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I have a case like this -

$('<first-selector>').each(function(){
    $(this).click(function(){
        $('<second-selector>').click(function(){
           /* Here I want to use the top $(this) reference to do some business. 
              I don't want to use like var thisObj = $(this) and refer it inside          
              the click function*/
        });
    });
});

How to use $(this) reference inside another object?

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3  
Why don't you want to save $(this) before you enter the second callback? –  Christopher Armstrong Sep 25 '12 at 12:39
    
@ChristopherArmstrong That is what I don't want to do. I mentioned the same in the comment. –  Sriram Sep 25 '12 at 12:40
2  
You've already identified the only (sensible) solution. The system variable 'this' automatically gets replaced to reflect the current scope, so to refer to it from within a different scope you'd have to cache it manually in a different variable. –  logical Chimp Sep 25 '12 at 12:40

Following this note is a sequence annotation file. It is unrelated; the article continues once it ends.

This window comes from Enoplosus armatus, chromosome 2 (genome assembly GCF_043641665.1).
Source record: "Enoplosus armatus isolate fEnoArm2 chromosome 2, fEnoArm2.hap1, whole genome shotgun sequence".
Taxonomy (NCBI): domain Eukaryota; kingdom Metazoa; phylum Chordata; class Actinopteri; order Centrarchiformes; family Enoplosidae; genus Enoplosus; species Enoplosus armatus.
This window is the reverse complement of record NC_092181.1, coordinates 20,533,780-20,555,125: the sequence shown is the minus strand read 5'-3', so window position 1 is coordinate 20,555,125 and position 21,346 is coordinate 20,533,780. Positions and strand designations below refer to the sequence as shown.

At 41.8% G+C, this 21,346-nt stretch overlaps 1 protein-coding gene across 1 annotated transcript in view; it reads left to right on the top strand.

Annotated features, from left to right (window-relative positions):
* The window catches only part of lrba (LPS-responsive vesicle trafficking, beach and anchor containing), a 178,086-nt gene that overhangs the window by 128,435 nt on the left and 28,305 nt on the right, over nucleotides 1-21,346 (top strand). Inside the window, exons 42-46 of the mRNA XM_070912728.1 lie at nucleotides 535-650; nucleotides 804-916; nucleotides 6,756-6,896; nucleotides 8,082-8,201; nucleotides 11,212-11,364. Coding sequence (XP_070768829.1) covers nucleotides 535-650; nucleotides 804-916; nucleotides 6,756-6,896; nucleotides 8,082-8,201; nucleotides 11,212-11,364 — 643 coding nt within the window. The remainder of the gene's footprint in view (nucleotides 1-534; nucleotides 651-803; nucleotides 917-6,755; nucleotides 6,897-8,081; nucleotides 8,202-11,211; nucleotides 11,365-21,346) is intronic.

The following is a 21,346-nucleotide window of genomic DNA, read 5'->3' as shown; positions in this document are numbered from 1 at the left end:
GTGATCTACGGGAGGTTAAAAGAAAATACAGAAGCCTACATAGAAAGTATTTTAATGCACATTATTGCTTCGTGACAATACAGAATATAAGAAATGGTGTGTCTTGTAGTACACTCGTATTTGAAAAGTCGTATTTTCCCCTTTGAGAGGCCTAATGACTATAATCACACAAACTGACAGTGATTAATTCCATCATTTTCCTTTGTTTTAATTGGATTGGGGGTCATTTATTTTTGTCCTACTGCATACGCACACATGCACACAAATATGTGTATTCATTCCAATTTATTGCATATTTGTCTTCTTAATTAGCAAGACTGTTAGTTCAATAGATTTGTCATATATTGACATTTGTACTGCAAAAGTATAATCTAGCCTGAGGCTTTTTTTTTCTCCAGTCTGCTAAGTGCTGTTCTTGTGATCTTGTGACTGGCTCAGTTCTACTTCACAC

3  
The only way to perform such functionality is with var thisObj = $(this). Why are you adverse to using such a solution? –  Hogan Sep 25 '12 at 12:43
2  
Why are you using each at all - just .click would have been enough? –  Bergi Sep 25 '12 at 12:47

6 Answers 6

up vote 4 down vote accepted

Use $.proxy

$('div').each(function(){
    $(this).click(function(){
        $('p').click($.proxy(function(){
           console.log($(this)); // returns <div>
           /* Here I want to use the top $(this) reference to do some business. 
              I don't want to use like var thisObj = $(this) and refer it inside          
              the click function*/
        }, this));
    });
}); 

Demo: http://jsfiddle.net/TRw4X/

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So, in this case we cannot get the reference to P objects. Right? –  Sriram Sep 25 '12 at 13:17
1  
There is only one this keyword. You can keep the default behavior and have it point to ps, or tweak it and have it point to divs, but you can't do both. The only way to keep two references to distinct objects is to have two variables... –  LeGEC Sep 25 '12 at 13:25